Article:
Pratt says there are one hundred submarine plateaus and ridges scattered through the world's oceans, many of which were once above sea level – sometimes on a number of occasions (see the post on the Kerguelen Plateau south of Australia a few weeks ago). He quotes various geological anomalies catalogued by William Corliss – well known to SIS and presumably some of this data comes courtesy of him (cited in the bibliography). Pratt says these bits of stranded continent are actually obstacles to the idea all the continents fit together as they are outside the jigsaw pattern – and so too are many of the submerged continental shelf systems. This may in fact be a matter of opinion rather than fact but he claims that in addition, boreholes in the Atlantic, Indian and Pacific Oceans, have demonstrated that many parts of the present ocean floor were once shallow seas, shallow marshy zones, or even dry land (but deep in the geological past as I understand the geochronology). Some islands have apparently sunk as recently as the Late Pleistocene – on the Mid Atlantic ridge for example. He ends by saying plate tectonics has problems and is a theory that is constantly being patched up in order to keep it floating as a consensus model – much like a lot of consensus science. It is being modified as an ongoing process. Theosophy, as Platt calls it, indicates periodic alternation of land and sea – supposing vertical movements, upwards or downwards. However, a quite similar situation could derive from periodic adjustments of the geoid following catastrophic movements at the axis of rotation – the oceans of the world realigning themselves to a new geoid shape with some areas becoming submerged whilst other regions were at the same time emerging.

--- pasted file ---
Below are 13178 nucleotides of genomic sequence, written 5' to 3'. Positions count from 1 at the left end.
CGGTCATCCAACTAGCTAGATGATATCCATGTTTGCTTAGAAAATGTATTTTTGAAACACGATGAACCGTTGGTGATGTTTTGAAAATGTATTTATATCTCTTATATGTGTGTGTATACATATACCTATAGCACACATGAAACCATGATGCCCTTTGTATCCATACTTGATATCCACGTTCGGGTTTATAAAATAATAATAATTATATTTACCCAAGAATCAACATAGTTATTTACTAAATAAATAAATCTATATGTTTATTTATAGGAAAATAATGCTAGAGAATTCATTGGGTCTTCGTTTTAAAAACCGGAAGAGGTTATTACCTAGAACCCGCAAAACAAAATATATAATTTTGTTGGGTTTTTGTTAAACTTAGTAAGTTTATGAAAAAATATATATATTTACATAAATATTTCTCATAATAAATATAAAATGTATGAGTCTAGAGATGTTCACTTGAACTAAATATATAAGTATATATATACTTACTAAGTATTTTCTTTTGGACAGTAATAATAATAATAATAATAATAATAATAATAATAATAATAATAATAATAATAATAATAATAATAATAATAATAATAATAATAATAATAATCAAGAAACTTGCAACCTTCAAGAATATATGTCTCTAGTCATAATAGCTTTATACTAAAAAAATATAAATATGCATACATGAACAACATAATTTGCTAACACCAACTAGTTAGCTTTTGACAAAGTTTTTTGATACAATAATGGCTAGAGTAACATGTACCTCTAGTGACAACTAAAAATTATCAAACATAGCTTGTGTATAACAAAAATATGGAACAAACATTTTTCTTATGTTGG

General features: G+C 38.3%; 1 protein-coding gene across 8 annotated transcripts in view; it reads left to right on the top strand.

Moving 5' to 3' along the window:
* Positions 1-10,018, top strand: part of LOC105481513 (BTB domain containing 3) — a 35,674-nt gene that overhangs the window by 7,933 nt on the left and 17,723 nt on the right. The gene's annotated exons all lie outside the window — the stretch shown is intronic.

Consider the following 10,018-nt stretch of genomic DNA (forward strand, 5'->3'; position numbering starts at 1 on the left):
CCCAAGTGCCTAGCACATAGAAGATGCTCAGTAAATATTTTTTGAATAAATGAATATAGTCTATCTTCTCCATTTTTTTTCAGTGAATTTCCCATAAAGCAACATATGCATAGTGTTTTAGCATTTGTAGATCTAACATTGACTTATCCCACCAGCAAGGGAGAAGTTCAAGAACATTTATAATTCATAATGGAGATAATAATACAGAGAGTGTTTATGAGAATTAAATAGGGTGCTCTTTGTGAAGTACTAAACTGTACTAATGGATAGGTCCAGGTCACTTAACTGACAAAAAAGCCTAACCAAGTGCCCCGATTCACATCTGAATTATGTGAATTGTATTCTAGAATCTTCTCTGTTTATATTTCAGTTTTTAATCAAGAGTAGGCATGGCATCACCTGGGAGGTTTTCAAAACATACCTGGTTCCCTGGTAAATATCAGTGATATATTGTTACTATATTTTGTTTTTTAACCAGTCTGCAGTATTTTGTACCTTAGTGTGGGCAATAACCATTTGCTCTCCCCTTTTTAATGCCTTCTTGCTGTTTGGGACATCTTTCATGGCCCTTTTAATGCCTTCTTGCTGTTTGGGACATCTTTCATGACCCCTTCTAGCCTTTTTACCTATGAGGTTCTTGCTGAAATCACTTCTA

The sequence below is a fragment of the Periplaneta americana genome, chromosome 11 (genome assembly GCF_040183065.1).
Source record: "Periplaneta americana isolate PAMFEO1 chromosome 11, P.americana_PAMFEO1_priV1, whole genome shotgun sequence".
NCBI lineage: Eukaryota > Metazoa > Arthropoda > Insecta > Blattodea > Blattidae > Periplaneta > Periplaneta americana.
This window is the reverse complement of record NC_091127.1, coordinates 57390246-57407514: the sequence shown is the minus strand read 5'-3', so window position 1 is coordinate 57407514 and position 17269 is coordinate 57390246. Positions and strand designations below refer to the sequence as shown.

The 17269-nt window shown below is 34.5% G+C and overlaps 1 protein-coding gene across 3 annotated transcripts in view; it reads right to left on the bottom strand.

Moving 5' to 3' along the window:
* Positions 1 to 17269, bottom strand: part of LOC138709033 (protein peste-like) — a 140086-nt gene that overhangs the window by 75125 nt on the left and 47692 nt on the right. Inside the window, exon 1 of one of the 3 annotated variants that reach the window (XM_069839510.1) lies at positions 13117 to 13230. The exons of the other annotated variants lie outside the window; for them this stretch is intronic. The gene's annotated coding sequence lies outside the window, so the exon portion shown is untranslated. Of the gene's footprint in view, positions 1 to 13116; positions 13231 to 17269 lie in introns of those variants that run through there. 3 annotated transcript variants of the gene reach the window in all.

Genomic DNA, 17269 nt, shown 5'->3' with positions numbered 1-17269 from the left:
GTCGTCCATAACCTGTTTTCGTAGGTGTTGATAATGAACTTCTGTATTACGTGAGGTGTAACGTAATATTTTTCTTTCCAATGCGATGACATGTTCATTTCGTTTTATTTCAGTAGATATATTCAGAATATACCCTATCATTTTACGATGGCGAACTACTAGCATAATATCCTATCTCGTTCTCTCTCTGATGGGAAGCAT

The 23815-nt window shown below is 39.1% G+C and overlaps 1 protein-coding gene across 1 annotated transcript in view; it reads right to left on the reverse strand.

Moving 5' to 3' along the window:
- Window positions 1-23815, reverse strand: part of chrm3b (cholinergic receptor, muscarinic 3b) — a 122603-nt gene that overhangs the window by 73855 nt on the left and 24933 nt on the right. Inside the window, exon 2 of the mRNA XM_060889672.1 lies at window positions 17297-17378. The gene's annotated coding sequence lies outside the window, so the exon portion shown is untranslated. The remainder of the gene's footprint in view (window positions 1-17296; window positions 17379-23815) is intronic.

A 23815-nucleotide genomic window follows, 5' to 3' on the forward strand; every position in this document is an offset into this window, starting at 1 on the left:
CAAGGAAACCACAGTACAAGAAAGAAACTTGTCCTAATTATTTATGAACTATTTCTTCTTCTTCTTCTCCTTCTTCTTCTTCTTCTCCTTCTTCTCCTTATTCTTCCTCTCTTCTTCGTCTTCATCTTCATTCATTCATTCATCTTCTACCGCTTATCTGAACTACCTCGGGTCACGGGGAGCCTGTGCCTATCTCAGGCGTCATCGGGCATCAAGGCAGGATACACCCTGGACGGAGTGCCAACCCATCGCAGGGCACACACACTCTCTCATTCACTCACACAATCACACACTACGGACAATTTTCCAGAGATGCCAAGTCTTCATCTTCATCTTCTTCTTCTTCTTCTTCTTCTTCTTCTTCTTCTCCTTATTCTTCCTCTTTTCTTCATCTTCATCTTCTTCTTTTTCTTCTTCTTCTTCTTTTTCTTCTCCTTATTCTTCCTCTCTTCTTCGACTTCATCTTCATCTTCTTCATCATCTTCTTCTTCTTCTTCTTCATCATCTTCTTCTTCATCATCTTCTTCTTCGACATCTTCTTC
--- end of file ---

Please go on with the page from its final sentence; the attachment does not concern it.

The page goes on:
Further information on geology with an alternative interpretation than plate tectonics can be found at www.ncgt.org/newsletter.php